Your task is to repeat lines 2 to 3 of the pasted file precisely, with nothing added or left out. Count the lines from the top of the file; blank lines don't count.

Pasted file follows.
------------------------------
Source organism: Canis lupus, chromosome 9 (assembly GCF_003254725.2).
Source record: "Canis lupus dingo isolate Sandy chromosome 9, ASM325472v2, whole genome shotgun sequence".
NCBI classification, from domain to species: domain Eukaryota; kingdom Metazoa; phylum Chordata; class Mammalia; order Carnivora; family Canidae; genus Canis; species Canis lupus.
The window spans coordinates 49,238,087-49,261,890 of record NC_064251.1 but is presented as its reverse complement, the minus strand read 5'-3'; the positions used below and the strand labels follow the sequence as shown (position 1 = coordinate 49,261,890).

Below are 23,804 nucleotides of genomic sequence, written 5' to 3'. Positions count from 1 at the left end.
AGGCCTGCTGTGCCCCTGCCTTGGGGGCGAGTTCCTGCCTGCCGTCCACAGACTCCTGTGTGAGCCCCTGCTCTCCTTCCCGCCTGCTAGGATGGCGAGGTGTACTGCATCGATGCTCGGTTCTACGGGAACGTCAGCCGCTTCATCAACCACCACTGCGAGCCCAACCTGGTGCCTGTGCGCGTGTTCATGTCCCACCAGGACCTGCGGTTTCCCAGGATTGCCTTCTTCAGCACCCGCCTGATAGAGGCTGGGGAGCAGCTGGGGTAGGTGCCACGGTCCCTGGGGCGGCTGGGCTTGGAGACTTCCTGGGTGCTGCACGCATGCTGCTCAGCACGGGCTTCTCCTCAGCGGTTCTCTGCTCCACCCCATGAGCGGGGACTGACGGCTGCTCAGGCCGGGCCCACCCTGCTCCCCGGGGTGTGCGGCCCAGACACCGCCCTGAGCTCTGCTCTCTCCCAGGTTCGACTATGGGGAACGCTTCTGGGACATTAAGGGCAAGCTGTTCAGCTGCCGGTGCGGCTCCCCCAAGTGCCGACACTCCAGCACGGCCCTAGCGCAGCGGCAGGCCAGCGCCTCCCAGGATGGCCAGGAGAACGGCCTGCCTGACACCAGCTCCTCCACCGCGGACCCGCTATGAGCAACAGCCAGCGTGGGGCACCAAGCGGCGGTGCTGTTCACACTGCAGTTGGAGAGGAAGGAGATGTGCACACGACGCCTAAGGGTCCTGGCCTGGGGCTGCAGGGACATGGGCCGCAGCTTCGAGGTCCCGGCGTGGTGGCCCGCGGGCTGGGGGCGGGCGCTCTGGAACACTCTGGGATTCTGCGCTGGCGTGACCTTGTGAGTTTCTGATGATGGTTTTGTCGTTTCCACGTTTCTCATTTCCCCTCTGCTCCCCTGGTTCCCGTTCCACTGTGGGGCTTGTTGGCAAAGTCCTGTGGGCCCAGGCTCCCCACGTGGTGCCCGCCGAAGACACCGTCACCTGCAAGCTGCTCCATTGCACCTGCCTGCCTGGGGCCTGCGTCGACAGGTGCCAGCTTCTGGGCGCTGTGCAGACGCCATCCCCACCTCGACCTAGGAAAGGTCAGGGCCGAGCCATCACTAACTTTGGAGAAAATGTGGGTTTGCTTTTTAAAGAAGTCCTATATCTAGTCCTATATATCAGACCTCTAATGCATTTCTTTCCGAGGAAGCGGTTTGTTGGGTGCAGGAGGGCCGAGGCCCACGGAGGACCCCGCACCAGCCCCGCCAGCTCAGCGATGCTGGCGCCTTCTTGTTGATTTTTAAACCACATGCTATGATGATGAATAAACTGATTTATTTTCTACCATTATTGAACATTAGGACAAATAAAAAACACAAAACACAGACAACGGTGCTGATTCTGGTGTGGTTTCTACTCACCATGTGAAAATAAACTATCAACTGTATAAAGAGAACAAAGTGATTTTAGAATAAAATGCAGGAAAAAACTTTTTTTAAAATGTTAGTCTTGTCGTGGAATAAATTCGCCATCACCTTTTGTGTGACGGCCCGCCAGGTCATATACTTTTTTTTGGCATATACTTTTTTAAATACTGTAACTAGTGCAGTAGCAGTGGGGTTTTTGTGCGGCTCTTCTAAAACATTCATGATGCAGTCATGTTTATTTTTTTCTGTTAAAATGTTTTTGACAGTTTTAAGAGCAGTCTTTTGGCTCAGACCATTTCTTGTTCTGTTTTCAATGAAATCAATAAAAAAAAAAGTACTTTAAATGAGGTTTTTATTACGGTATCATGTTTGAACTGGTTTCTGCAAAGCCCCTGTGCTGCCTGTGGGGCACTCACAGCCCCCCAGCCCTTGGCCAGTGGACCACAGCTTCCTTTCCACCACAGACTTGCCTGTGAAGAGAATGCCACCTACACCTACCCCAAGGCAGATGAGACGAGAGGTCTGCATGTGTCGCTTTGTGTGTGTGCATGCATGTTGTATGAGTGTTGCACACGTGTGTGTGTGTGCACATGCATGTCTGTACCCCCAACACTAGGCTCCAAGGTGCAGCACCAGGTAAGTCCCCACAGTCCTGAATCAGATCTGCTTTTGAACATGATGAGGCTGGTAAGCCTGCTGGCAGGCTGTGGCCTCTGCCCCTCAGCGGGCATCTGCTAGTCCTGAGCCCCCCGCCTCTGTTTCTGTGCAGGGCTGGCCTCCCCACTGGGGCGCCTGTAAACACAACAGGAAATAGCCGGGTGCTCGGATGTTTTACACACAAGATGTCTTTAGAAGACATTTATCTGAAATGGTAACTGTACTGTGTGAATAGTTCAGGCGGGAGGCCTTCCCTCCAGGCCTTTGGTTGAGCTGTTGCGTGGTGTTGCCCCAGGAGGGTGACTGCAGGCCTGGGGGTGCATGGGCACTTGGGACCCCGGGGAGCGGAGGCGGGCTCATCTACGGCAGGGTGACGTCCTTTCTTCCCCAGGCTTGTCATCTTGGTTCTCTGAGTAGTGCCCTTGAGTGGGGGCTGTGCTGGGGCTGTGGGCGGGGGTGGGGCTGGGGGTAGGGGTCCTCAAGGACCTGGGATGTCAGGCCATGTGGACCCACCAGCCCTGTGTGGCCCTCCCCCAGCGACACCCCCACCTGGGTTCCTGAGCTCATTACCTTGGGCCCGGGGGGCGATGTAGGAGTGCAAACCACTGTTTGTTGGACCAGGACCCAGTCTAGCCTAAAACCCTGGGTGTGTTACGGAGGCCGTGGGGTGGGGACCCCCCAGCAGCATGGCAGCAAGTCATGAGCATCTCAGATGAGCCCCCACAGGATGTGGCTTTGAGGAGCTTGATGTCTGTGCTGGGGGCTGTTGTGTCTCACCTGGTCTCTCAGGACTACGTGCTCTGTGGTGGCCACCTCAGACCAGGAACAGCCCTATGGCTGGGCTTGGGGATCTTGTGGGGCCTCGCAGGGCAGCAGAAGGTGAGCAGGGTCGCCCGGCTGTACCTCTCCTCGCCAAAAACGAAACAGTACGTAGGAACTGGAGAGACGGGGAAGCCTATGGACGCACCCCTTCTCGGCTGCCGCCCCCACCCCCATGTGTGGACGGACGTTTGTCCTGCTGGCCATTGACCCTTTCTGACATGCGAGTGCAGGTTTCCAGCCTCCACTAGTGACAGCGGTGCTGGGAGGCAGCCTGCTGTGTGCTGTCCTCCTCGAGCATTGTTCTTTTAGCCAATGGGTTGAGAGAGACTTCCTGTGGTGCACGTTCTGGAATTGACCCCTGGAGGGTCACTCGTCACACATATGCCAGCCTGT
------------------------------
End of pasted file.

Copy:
Source record: "Canis lupus dingo isolate Sandy chromosome 9, ASM325472v2, whole genome shotgun sequence".
NCBI classification, from domain to species: domain Eukaryota; kingdom Metazoa; phylum Chordata; class Mammalia; order Carnivora; family Canidae; genus Canis; species Canis lupus.